The Civil War brought tough times for civilians as well as soldiers. Neither the Union nor the Confederate armies allowed women to fight as soldiers, leading some women to disguise themselves as men to muster into the army.
There are about four hundred women known to have served as soldiers on either side. Mary Livermore of the U.S. Sanitary Commission wrote in 1888 that she was convinced the number was much higher. Since most were discovered after being a soldier two years or more, Mrs. Livermore believed that some were never discovered.
Why did women join the army?
Newspapers printed stories about soldiers involved in gambling, drinking, and other immoral behavior. Some women mustered in to keep an eye on husbands and beaus.
There were women who chose the army as an escape over unbearable family situations. Some women living in poverty joined for the pay. Some sought adventure, love, or excitement. Others wanted to be near a brother, husband, or fiancé.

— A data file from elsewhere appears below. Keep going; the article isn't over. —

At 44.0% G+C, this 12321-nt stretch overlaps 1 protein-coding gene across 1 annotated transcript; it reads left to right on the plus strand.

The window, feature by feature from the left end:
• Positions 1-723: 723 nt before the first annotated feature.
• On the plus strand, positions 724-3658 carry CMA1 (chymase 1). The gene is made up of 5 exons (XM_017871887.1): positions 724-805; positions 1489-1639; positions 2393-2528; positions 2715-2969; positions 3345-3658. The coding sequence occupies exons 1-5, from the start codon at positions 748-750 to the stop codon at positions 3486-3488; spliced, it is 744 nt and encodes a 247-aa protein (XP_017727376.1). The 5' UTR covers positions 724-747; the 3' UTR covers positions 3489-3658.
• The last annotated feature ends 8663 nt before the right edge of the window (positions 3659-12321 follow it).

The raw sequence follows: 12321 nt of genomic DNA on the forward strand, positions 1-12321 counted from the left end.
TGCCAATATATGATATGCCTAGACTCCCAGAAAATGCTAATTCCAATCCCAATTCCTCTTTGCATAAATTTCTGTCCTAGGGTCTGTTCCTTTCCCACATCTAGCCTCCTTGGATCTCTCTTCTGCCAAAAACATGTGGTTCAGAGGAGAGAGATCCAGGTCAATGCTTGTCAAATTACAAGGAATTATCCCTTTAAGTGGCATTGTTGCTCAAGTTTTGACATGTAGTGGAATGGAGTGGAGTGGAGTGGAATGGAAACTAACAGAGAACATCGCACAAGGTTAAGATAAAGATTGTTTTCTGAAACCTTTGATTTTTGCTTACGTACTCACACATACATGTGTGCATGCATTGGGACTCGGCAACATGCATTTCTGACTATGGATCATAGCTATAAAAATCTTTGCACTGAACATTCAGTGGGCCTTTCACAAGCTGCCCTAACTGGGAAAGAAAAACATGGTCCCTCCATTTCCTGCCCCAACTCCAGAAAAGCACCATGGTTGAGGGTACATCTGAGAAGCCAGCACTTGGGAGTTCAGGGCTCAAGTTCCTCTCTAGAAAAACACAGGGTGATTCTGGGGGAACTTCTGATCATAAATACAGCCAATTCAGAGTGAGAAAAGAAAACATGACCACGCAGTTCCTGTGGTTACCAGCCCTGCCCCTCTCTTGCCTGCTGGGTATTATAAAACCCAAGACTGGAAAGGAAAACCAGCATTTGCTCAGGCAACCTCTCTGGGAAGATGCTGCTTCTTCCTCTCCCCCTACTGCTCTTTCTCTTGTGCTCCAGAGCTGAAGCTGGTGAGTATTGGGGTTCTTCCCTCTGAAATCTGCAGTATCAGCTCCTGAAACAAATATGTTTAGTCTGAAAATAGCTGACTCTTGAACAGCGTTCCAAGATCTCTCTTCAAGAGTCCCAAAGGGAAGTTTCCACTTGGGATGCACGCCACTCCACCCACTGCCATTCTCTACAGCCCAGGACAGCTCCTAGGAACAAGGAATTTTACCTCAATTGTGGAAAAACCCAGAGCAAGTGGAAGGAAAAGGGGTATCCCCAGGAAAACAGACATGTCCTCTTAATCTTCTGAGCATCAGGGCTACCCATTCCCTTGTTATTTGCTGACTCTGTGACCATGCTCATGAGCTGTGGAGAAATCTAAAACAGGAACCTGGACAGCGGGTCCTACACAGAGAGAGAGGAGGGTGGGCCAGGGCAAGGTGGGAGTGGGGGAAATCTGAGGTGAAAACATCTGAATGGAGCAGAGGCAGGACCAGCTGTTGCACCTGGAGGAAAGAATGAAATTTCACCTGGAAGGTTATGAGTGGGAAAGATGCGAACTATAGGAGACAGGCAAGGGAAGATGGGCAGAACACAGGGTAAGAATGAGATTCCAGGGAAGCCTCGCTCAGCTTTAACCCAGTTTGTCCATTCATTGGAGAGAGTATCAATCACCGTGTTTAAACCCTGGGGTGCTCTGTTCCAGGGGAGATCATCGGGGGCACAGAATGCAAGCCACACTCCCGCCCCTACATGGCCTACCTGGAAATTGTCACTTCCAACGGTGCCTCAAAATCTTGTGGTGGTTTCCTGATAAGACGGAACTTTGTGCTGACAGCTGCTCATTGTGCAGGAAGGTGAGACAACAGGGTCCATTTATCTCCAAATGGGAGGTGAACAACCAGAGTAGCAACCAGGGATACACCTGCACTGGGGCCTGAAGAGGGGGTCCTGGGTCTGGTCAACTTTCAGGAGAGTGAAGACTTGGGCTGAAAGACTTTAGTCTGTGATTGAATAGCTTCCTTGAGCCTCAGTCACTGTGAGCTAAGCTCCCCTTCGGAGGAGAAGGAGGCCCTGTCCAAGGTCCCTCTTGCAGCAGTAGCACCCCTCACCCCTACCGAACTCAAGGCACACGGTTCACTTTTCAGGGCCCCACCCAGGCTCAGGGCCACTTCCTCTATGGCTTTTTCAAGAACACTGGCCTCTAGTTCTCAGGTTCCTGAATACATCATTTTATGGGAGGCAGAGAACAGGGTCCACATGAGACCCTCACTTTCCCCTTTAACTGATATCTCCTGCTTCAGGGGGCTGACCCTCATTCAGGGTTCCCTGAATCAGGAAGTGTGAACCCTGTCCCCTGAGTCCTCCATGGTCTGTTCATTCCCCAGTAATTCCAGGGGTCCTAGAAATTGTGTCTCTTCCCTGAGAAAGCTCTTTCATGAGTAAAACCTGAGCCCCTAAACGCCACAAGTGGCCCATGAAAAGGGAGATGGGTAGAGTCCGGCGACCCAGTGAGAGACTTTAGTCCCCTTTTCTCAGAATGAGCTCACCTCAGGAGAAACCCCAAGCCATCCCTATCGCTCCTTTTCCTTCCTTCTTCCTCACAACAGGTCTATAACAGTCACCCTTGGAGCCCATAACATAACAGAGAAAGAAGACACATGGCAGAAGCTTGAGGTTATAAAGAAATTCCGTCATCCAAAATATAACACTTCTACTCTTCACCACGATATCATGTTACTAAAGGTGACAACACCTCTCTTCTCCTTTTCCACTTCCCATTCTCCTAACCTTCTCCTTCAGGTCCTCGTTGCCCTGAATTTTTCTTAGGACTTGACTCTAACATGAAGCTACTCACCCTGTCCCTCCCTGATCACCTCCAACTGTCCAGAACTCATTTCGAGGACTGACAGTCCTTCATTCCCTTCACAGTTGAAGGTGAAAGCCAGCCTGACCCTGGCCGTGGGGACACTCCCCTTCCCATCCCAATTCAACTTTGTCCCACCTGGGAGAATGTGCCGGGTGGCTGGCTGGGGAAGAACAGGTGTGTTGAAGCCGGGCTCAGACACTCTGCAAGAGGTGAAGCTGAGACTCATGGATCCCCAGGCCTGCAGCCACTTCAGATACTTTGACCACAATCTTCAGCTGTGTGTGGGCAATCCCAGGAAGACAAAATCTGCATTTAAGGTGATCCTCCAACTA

As the war continued, bonuses offered to new recruits as well as soldier’s pay enticed some women to enlist.
A myriad of reasons, as individual as the women themselves, drove them to don a soldier’s garb and march into danger.
In my Civil War novel, A Musket in My Hands, two sisters have no choice but to disguise themselves as men to muster into the Confederate army in the fall of 1864—just in time for events and long marches to lead them to the tragic Battle of Franklin.
-Sandra Merville Hart
Blanton, DeAnne. “Women Soldiers of the Civil War,” National Archives, 2018/09/29 https://www.archives.gov/publications/prologue/1993/spring/women-in-the-civil-war-1.html.
Blanton, DeAnne and Cook, Lauren M. They Fought Like Demons, Louisiana State University Press, 2002.
Massey, Mary Elizabeth. Women in the Civil War, University of Nebraska Press, 1966.
Silvey, Anita. I’ll Pass for Your Comrade: Women Soldiers in the Civil War, Clarion Books, 2008.